“The Assistant District Attorney: The facts I want to establish by Mr. Thomas are about these: That he, in attempting to capture the defendant, had a fight with him on the 16th of November. A witness for the defendant was on the stand and the court remembers what he says about the time he saw the defendant, a week after the Frank Daniel fight. We propose to show the date of that fight, which will be the 16th of November, and also as to the kind of hat the defendant was wearing, and that he had at that time a wire cutter in his possession.

"Counsel for defendant: The wire cutter part would certainly not be rebuttal.

"The Assistant District Attorney: Yes, it is, because they have introduced evidence to show that this country was covered with wire fences."

Conceding that the facts as to which the witness was called to testify were matters of rebuttal, the absence of the notice

Opinion of the Court.

required, Rev. § Stat. 1033, did not disqualify him. The provision of the statute is that "when any person is indicted for treason, a copy of the indictment and a list of the jury, and of the witnesses to be produced on the trial for proving the indictment, shall be delivered to him at least three entire days before he is tried for the same." The next sentence in the section makes the foregoing applicable to capital cases, but reduces the time to two entire days before the trial. The words "for proving the indictment," and the connection in which they are used, clearly refer to the witnesses relied upon by the prosecution to establish the charge made by the indictment. They do not extend to such witnesses as may be rendered necessary for rebuttal purposes resulting from the testimony introduced by the accused in his defence. Indeed, that they do not apply to rebuttal is obvious from the very nature of things, for if they did, as was well said by the trial judge, it would be impossible to conduct any trial. Upon state statutes containing analogous provisions the authorities are free from doubt. State v. Gillick, 10 Iowa, 98; State v. Ruthven, 58 Iowa, 121; State v. Huckins, 23 Nebraska, 309; Gates v. The People, 14 Illinois, 433; Logg v. The People, 92 Illinois, 598; State v. Cook, 30 Kansas, 82; Hill v. The People, 26 Michigan, 496.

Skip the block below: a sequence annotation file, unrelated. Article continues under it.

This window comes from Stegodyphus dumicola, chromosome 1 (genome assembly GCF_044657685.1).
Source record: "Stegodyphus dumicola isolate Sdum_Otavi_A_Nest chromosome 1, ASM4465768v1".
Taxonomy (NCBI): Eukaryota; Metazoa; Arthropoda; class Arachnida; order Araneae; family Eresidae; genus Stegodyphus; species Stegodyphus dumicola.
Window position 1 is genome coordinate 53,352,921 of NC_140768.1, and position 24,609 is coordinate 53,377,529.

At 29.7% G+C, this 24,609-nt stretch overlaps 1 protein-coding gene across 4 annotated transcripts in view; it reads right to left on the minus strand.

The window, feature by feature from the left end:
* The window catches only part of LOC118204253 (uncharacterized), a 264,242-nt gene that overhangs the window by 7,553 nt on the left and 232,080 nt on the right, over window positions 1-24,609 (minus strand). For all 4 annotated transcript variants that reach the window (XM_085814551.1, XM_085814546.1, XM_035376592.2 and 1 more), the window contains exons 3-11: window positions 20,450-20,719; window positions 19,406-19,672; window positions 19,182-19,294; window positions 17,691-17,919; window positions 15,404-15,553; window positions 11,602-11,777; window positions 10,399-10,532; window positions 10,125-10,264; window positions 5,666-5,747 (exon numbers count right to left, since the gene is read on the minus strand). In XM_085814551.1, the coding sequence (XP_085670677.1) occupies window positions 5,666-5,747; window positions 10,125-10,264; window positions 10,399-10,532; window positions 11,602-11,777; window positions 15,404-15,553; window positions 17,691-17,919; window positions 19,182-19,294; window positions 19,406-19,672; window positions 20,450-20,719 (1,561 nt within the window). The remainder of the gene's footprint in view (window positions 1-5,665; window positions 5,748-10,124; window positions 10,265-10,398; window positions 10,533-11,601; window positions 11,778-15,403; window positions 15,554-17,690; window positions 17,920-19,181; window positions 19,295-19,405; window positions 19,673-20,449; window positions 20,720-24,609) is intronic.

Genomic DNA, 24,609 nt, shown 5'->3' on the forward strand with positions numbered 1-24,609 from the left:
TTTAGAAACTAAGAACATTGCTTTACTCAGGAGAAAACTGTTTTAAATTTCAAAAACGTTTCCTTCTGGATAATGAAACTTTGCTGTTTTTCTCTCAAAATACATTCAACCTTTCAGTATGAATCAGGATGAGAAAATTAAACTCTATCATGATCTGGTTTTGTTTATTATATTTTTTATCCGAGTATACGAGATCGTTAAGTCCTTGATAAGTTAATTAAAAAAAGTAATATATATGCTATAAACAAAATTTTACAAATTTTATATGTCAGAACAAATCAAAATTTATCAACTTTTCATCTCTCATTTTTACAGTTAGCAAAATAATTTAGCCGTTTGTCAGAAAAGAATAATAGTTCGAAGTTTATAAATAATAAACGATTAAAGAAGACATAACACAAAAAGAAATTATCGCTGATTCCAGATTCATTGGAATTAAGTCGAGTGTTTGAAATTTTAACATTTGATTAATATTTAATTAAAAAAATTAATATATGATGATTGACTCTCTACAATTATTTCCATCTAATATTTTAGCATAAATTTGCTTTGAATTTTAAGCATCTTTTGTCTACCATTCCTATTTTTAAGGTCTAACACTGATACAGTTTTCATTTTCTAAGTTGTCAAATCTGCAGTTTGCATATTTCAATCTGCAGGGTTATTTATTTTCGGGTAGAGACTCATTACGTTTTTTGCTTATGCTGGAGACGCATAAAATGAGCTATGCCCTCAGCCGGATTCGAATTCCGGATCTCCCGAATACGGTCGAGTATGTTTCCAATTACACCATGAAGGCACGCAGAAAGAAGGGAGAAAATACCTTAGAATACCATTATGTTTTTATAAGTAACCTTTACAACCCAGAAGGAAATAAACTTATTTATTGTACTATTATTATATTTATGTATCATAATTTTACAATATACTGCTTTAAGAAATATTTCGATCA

That the testimony, as to the hat, sought to be elicited from the witness Thomas was purely rebuttal is equally clear. This is also the case with regard to the testimony as to the wire cutter. The defence in its attempt to make out the alibi introduced testimony tending to show that the defendant at a given time was many miles from the place of the murder, and that by the public road he could not have had time to reach this point, and have been present at the killing. In order to prove that he could not have reached there by any other more direct route than the public road, one of his witnesses had testified that the country was covered with wire fences. It was competent to show in rebuttal of this statement that the accused was in possession of a wire cutter, by which the jury could deduce that it was possible for him to travel across the country by cutting the fences. Of course the weight to be


attached to the proof was a matter for the jury, but it was clearly rebuttal testimony, and its admissibility as such is covered by the ruling in Moore v. United States, ubi supra.